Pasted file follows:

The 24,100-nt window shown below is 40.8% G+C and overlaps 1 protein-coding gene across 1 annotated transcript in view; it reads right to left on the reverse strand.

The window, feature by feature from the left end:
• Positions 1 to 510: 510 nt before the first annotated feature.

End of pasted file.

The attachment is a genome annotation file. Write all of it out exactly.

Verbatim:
The 24,100-nt window shown below is 40.8% G+C and overlaps 1 protein-coding gene across 1 annotated transcript in view; it reads right to left on the reverse strand.

The window, feature by feature from the left end:
• Positions 1 to 510: 510 nt before the first annotated feature.